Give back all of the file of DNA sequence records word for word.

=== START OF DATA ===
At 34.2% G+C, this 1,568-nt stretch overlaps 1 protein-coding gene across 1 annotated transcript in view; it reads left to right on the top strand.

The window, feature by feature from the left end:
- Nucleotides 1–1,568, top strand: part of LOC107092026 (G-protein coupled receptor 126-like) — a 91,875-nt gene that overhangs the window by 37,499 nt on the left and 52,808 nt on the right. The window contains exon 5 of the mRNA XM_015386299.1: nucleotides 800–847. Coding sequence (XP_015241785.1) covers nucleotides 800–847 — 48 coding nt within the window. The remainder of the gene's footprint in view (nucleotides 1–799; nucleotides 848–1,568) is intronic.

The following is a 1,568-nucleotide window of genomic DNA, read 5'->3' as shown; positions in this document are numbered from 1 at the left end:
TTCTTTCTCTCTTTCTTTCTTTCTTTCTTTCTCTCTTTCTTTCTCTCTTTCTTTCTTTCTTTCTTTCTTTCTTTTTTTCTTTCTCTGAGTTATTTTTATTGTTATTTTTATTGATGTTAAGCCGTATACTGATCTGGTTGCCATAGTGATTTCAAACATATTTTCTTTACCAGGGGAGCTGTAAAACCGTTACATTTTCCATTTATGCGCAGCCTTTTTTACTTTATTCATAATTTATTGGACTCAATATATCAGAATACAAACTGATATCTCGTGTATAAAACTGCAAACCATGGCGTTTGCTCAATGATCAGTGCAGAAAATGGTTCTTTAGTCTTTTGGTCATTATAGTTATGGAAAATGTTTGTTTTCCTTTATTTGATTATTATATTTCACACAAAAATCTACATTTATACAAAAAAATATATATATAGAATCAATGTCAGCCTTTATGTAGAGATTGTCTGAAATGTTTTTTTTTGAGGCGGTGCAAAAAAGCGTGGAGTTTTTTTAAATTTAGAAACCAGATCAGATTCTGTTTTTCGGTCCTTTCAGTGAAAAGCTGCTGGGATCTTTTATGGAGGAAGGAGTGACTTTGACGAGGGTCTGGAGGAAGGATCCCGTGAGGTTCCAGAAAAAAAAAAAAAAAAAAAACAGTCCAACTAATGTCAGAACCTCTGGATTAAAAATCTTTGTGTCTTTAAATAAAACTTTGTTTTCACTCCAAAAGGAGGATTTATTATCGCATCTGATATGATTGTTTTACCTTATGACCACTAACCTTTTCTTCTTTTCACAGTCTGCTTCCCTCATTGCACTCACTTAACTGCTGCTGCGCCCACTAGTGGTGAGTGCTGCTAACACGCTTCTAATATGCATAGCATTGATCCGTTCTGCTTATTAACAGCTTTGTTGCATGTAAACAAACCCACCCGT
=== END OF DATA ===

At 34.2% G+C, this 1,568-nt stretch overlaps 1 protein-coding gene across 1 annotated transcript in view; it reads left to right on the top strand.

The window, feature by feature from the left end:
- Nucleotides 1–1,568, top strand: part of LOC107092026 (G-protein coupled receptor 126-like) — a 91,875-nt gene that overhangs the window by 37,499 nt on the left and 52,808 nt on the right. The window contains exon 5 of the mRNA XM_015386299.1: nucleotides 800–847. Coding sequence (XP_015241785.1) covers nucleotides 800–847 — 48 coding nt within the window. The remainder of the gene's footprint in view (nucleotides 1–799; nucleotides 848–1,568) is intronic.

The following is a 1,568-nucleotide window of genomic DNA, read 5'->3' as shown; positions in this document are numbered from 1 at the left end:
TTCTTTCTCTCTTTCTTTCTTTCTTTCTTTCTCTCTTTCTTTCTCTCTTTCTTTCTTTCTTTCTTTCTTTCTTTTTTTCTTTCTCTGAGTTATTTTTATTGTTATTTTTATTGATGTTAAGCCGTATACTGATCTGGTTGCCATAGTGATTTCAAACATATTTTCTTTACCAGGGGAGCTGTAAAACCGTTACATTTTCCATTTATGCGCAGCCTTTTTTACTTTATTCATAATTTATTGGACTCAATATATCAGAATACAAACTGATATCTCGTGTATAAAACTGCAAACCATGGCGTTTGCTCAATGATCAGTGCAGAAAATGGTTCTTTAGTCTTTTGGTCATTATAGTTATGGAAAATGTTTGTTTTCCTTTATTTGATTATTATATTTCACACAAAAATCTACATTTATACAAAAAAATATATATATAGAATCAATGTCAGCCTTTATGTAGAGATTGTCTGAAATGTTTTTTTTTGAGGCGGTGCAAAAAAGCGTGGAGTTTTTTTAAATTTAGAAACCAGATCAGATTCTGTTTTTCGGTCCTTTCAGTGAAAAGCTGCTGGGATCTTTTATGGAGGAAGGAGTGACTTTGACGAGGGTCTGGAGGAAGGATCCCGTGAGGTTCCAGAAAAAAAAAAAAAAAAAAAACAGTCCAACTAATGTCAGAACCTCTGGATTAAAAATCTTTGTGTCTTTAAATAAAACTTTGTTTTCACTCCAAAAGGAGGATTTATTATCGCATCTGATATGATTGTTTTACCTTATGACCACTAACCTTTTCTTCTTTTCACAGTCTGCTTCCCTCATTGCACTCACTTAACTGCTGCTGCGCCCACTAGTGGTGAGTGCTGCTAACACGCTTCTAATATGCATAGCATTGATCCGTTCTGCTTATTAACAGCTTTGTTGCATGTAAACAAACCCACCCGT